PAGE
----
This writing activity is based on two stories published in the May/June 1994 issue of Stone Soup: “The Mother’s Day Gift” by Mathew Thompson, 11, and “The Clay Pot” by Naomi Wendland, 12. Follow the links to open the stories in a new window, and read both of them carefully as part of the activity.
These two stories deal with the same problem: the temptation to lie to hide a mistake. The temptation to lie to cover up a mistake is a common one, and most people, at some point in their lives, give in to the temptation to pretend they haven’t done something that, in fact, they have.
In “The Clay Pot,” Sashi gives in to this temptation and lies. In “The Mother’s Day Gift,” Mathew resists temptation and tells the truth. Fiction is often used by authors to explore difficult human problems, and few human problems are as difficult as the ones dealt with in these two stories. Mathew’s test, in “The Mother’s Day Gift,” is not as severe as Sashi’s. Mathew was careless and broke a window on a rebound, but his mother’s life wasn’t bound up with the window in any way. His mistake was in the form of an accident.
Sashi’s mistake was more serious. She purposely, out of laziness, did something she was prohibited from doing. In both stories the mothers responded to what their children did by seeing it as an opportunity to strengthen their bond with their child. They both understood that the most valuable object between mother and child is something that cannot be touched but can be broken, and that is trust. Both mothers used the actions of their child to lovingly nurture trust so the bond of trust would be made stronger.
Project: Write a story about trust and lying
It is easy to be honest when there are no consequences to telling the truth! But it is not easy to tell the truth when you think that your words may get you in trouble. There are many famous stories and novels written for adults that explore the difficulty of telling the truth when lying seems safer or easier.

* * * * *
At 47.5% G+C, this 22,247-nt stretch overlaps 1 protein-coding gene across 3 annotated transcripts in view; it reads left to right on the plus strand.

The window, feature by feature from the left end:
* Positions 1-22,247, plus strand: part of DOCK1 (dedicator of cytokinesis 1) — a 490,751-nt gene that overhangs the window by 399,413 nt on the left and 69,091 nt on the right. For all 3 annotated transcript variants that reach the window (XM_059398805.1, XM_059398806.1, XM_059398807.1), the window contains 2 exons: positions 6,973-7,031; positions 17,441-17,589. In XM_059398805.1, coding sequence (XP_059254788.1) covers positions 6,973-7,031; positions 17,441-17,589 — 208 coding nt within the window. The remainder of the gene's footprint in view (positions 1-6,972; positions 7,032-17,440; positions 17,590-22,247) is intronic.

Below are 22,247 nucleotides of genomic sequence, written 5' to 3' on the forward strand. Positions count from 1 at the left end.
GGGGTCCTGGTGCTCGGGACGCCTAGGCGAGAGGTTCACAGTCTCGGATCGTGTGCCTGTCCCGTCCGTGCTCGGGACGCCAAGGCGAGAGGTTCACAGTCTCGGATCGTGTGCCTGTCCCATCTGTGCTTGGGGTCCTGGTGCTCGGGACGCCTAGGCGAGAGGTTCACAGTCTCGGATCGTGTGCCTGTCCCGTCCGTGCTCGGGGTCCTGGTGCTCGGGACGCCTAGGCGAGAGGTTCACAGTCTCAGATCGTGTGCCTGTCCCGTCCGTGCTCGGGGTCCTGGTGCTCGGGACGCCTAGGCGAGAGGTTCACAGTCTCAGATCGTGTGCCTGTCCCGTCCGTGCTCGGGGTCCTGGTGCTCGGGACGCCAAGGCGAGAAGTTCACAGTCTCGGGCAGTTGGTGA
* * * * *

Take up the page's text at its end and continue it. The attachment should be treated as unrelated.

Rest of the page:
Create a test of trust for your character. Your character might, for example, want to go out to play before finishing his or her homework. A friend offers a solution: lie about the homework and finish it later. A bigger test might be that your character borrows something and either loses it or breaks it. An even bigger test of trust would be one where your character is actually tempted to steal something, does steal it, and then lies about stealing it.
Show us how your character responds to the test you create. Show us what, if anything, your character learns from his or her experience. Of course, there will always be at least two people involved in a story about trust. Show, as Naomi and Mathew do, what the other person expected of your main character and how that person responds to what happens.
In order to test your character’s trustworthiness you need to build up the significance of the trouble your character thinks he or she could get into by being found out. Naomi and Mathew took different approaches to building up their characters’ problems. Naomi builds up the significance of Sashi’s problem by showing us how important that one clay pot was to her mother. “It wasn’t the beauty of the pot, it was that it was part of her mother.” Mathew builds up the significance of his character’s problem by showing us how upset he was by what he had done. “My stomach immediately pole-vaulted into my throat . . . I could feel my body beginning to sweat and I felt sick.” Mathew’s character clearly thinks he will get in big trouble for what he did, and this is what makes his response courageous.
When you tell your story, you have a choice of voices: the “I” (first person) voice that Mathew uses, or the “he/she/it” (third person) voice that Naomi uses. The first-person voice emphasizes the experience and feelings of the central character, while the third-person voice emphasizes the larger world in which the tale takes place.
Whichever perspective you choose as the author of your piece, be sure, like Naomi and Mathew, to tell us the whole story, from the beginning: the whole “who, what, where, why, and when” of what happened to test your character’s honesty.
Both stories © 1994 Children’s Art Foundation–Stone Soup Inc.